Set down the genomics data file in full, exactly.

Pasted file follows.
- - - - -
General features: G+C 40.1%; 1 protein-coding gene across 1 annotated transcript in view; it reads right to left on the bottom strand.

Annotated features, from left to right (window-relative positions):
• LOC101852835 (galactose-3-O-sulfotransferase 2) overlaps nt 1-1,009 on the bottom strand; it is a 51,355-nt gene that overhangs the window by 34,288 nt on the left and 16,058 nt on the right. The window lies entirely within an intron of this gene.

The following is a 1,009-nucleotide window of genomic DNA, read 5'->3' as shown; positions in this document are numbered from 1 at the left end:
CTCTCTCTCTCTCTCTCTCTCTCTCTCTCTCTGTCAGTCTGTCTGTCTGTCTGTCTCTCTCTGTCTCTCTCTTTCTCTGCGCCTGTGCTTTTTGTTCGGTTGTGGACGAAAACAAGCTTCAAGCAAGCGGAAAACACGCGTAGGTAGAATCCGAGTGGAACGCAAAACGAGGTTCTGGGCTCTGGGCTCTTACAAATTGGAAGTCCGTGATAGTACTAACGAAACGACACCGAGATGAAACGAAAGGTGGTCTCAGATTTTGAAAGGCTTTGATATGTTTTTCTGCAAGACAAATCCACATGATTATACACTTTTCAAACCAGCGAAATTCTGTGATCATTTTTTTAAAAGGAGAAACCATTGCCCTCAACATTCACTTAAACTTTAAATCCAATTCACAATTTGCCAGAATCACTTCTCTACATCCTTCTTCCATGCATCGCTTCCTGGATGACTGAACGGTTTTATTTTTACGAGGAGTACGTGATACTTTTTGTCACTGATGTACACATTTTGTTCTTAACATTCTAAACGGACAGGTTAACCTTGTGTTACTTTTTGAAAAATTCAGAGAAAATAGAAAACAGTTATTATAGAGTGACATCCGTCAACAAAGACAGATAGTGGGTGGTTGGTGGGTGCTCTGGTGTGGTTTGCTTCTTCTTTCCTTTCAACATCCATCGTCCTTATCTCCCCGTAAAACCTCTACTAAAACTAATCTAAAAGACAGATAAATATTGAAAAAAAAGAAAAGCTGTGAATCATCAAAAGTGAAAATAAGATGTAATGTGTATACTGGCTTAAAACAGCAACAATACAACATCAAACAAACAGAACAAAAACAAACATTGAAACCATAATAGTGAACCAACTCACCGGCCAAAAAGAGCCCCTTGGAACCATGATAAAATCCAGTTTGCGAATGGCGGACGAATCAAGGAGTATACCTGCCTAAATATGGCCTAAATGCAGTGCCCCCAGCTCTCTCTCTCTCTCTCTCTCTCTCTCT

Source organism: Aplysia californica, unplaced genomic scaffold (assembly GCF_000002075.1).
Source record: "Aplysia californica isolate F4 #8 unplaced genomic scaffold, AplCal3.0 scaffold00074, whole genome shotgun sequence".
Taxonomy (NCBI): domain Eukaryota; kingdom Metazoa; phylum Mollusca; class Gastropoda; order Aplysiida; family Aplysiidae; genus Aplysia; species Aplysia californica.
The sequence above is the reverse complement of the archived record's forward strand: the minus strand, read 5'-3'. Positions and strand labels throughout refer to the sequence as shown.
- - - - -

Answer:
General features: G+C 40.1%; 1 protein-coding gene across 1 annotated transcript in view; it reads right to left on the bottom strand.

Annotated features, from left to right (window-relative positions):
• LOC101852835 (galactose-3-O-sulfotransferase 2) overlaps nt 1-1,009 on the bottom strand; it is a 51,355-nt gene that overhangs the window by 34,288 nt on the left and 16,058 nt on the right. The window lies entirely within an intron of this gene.

The following is a 1,009-nucleotide window of genomic DNA, read 5'->3' as shown; positions in this document are numbered from 1 at the left end:
CTCTCTCTCTCTCTCTCTCTCTCTCTCTCTCTGTCAGTCTGTCTGTCTGTCTGTCTCTCTCTGTCTCTCTCTTTCTCTGCGCCTGTGCTTTTTGTTCGGTTGTGGACGAAAACAAGCTTCAAGCAAGCGGAAAACACGCGTAGGTAGAATCCGAGTGGAACGCAAAACGAGGTTCTGGGCTCTGGGCTCTTACAAATTGGAAGTCCGTGATAGTACTAACGAAACGACACCGAGATGAAACGAAAGGTGGTCTCAGATTTTGAAAGGCTTTGATATGTTTTTCTGCAAGACAAATCCACATGATTATACACTTTTCAAACCAGCGAAATTCTGTGATCATTTTTTTAAAAGGAGAAACCATTGCCCTCAACATTCACTTAAACTTTAAATCCAATTCACAATTTGCCAGAATCACTTCTCTACATCCTTCTTCCATGCATCGCTTCCTGGATGACTGAACGGTTTTATTTTTACGAGGAGTACGTGATACTTTTTGTCACTGATGTACACATTTTGTTCTTAACATTCTAAACGGACAGGTTAACCTTGTGTTACTTTTTGAAAAATTCAGAGAAAATAGAAAACAGTTATTATAGAGTGACATCCGTCAACAAAGACAGATAGTGGGTGGTTGGTGGGTGCTCTGGTGTGGTTTGCTTCTTCTTTCCTTTCAACATCCATCGTCCTTATCTCCCCGTAAAACCTCTACTAAAACTAATCTAAAAGACAGATAAATATTGAAAAAAAAGAAAAGCTGTGAATCATCAAAAGTGAAAATAAGATGTAATGTGTATACTGGCTTAAAACAGCAACAATACAACATCAAACAAACAGAACAAAAACAAACATTGAAACCATAATAGTGAACCAACTCACCGGCCAAAAAGAGCCCCTTGGAACCATGATAAAATCCAGTTTGCGAATGGCGGACGAATCAAGGAGTATACCTGCCTAAATATGGCCTAAATGCAGTGCCCCCAGCTCTCTCTCTCTCTCTCTCTCTCTCTCT

Source organism: Aplysia californica, unplaced genomic scaffold (assembly GCF_000002075.1).
Source record: "Aplysia californica isolate F4 #8 unplaced genomic scaffold, AplCal3.0 scaffold00074, whole genome shotgun sequence".
Taxonomy (NCBI): domain Eukaryota; kingdom Metazoa; phylum Mollusca; class Gastropoda; order Aplysiida; family Aplysiidae; genus Aplysia; species Aplysia californica.
The sequence above is the reverse complement of the archived record's forward strand: the minus strand, read 5'-3'. Positions and strand labels throughout refer to the sequence as shown.